Performance-enhancing drugs have become the key to bulging biceps and on-screen six-packs, as the pressure for stars to shape up fast leads actors to opt for a "shortcut". When confronted with the ever-controversial question, “Do you take steroids?” most celebrities or athletes will quickly clam up and issue some sort of non-denial. Sidharth Shukla’s sudden death at 40, thus remains in the realm of mystery.
“It’s all hard work, balanced diet and dedication,” they might say. These are people whose earnings are partially dependent upon how they look. Unfortunately, for those who take drugs, it’s a short-term improvement followed by a crash.
As Bollywood struggles to groom a new generation of box-office draws, the 40-plus male star remains at the top of studio wish lists and is expected to doff his shirt like he did a decade or two ago. The trouble is that six-pack abs are difficult to maintain after the age of 35 unless you are extremely genetically gifted.
It comes as no surprise that few in the Bollywood spotlight admit to imbibing for fear of stigmatisation. The human body can indeed accomplish some phenomenal results naturally, particularly in one’s 20s, when natural testosterone production peaks. But for older actors, especially when they nab a role and are expected to get a ripped body quickly, the temptation to use steroids and other performance enhancing drugs may be too great.
It is easy enough to find a conduit, particularly through trainers who inhabit the sketchier side of muscle-building. You can walk into any local gym and get a hook-up. Steroids can be taken orally or in injection form. Steroid injections are easily self-administered. It will be worth probing Sidharth Shukla’s trainers on the kind of drugs which was been given to the actor. Around the world, doctors and trainers have been under scanner after deaths of celebrities. Shukla’s death can at least start a process for accountability.
Sidharth Shukla’s sudden death at 40, thus remains in the realm of mystery. Photo - Special arrangement
Anabolic steroids are primarily used by bodybuilders, actors, athletes, and fitness “buffs” who claim steroids give them a competitive advantage and/or improve their physical performance and appearance. Steroids are purported to increase lean body mass, strength and aggressiveness. Steroids are also believed to reduce recovery time between workouts, which makes it possible to train harder and thereby further improve strength and endurance.
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There is increasing concern regarding possible serious health problems that are associated with the abuse of steroids, including both short-term and long-term side effects. The short-term adverse physical effects of anabolic steroid abuse are fairly well known. Short-term side effects may include sexual and reproductive disorders, fluid retention, and severe acne.
THE ILL EFFECTS
The short-term side effects in men are reversible with discontinuation of steroid use. Masculinizing effects seen in women, such as deepening of the voice, body and facial hair growth, enlarged clitoris, and baldness are not reversible. The long-term adverse physical effects of anabolic steroid abuse in men and in women, other than masculinizing effects, have not been studied, and as such, are not known. Steroid abuse is associated with increased risk of heart disease and stroke. Sidharth Shukla died of heart attack!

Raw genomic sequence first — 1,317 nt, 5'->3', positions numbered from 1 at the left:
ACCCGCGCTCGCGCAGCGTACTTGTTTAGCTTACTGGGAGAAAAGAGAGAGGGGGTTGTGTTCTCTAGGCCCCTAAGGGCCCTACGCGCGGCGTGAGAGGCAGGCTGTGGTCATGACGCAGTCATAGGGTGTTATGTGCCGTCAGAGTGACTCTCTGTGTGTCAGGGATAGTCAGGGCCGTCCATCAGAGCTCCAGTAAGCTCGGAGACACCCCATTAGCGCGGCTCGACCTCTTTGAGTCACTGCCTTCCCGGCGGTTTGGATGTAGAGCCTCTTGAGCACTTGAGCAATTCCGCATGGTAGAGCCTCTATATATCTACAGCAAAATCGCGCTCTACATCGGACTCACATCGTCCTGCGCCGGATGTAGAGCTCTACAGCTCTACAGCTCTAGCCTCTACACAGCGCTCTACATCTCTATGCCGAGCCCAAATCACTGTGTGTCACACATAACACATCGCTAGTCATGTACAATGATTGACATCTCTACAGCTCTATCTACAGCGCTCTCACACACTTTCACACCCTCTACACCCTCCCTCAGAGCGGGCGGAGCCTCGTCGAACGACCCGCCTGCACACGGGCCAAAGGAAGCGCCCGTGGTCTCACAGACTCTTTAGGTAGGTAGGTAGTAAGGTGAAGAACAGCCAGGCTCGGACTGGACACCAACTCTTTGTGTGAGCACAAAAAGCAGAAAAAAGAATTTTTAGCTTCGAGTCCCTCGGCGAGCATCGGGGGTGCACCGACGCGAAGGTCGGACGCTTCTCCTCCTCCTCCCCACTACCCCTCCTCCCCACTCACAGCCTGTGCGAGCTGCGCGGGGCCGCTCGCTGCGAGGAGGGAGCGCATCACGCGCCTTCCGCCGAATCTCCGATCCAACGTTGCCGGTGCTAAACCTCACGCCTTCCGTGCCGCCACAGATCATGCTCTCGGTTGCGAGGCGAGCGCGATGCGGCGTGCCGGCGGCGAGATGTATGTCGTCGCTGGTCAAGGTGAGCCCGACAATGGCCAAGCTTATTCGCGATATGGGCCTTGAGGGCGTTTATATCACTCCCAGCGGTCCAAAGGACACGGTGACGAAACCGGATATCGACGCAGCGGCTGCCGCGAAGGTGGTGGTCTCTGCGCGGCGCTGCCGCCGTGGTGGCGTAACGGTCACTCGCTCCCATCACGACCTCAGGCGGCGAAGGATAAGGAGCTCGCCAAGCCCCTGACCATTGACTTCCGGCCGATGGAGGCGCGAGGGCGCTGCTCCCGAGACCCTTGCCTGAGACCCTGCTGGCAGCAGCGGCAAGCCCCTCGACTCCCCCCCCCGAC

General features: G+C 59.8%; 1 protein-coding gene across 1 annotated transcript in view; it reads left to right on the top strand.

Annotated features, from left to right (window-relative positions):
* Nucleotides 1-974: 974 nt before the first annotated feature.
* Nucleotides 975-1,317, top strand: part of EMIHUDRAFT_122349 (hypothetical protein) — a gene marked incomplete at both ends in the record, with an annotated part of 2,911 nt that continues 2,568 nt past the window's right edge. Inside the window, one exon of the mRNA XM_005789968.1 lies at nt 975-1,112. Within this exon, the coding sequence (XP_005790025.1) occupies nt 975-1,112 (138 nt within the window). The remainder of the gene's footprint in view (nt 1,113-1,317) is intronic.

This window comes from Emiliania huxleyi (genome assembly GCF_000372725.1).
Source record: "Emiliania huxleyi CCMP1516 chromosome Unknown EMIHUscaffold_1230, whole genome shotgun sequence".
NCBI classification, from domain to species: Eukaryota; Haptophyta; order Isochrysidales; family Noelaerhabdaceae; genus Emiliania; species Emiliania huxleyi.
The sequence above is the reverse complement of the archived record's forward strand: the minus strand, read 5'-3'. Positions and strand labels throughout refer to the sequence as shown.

An undetermined percentage of steroid abusers may become addicted to the drug, as evidenced by their continuing to take steroids in spite of physical problems, negative effects on social relations, or nervousness and irritability. Steroid users can experience withdrawal symptoms such as mood swings, fatigue, restlessness, and depression. Untreated, some depressive symptoms associated with anabolic steroid withdrawal have been known to persist for a year or more after the abuser stops taking the drugs.
Bane or boon! Steroids can be taken orally or in injection form. Photo - Special arrangement
Anabolic androgenic steroids (AAS) have several adverse effects on the cardiovascular system that may lead to a sudden cardiac death (SCD). I would like to report a case involving a 24-year-old male, AAS abuser with intramuscular delivery in the 6 months before, who suffered a cardiorespiratory arrest at home’s bathtub when returning from New Year’s party.
A forensic autopsy was performed according to the guidelines of the Association for European Cardiovascular Pathology (AECVP). The body showed hypertrophy of skeletal musculature, with low amount of subcutaneous fat and no signs of injury (body mass index, BMI: 26.8 kg/m2).
CAUSE OF DEATH
On internal examination, there were multiorgan congestion, acute pulmonary edema, and cardiomegaly (420 g) with severe coronary atherosclerosis and superimposed acute occlusive thrombosis at the left main trunk and left anterior descendant. Areas of scarring were located at the intersection between the posterior wall and the posterior third of the septum (postero-septal).
At histology, acute myocardial infarction at the anterior third of the septum and the anterior wall, and subacute myocardial infarction at apical septum and apical posterior wall were detected. Other findings were small intramyocardial vessel disease and myocytes hypertrophy.
Chemicotoxicological analysis in blood showed ethanol ((0.90 ± 0.05) g/L), stanazolol (11.31 µg/L), nandrolone (2.05 µg/L) and testosterone (<1.00 µg/L). When confronted with a sudden death in a young athlete we must pay attention to the physical phenotype that may suggest AAS abuse and perform a detailed examination of the heart. Chemicotoxicological analysis is a key to establish the relationship between SCD and AAS abuse.
(Dr Saranjeet Singh is a fitness and sports medicine specialist. Views are personal)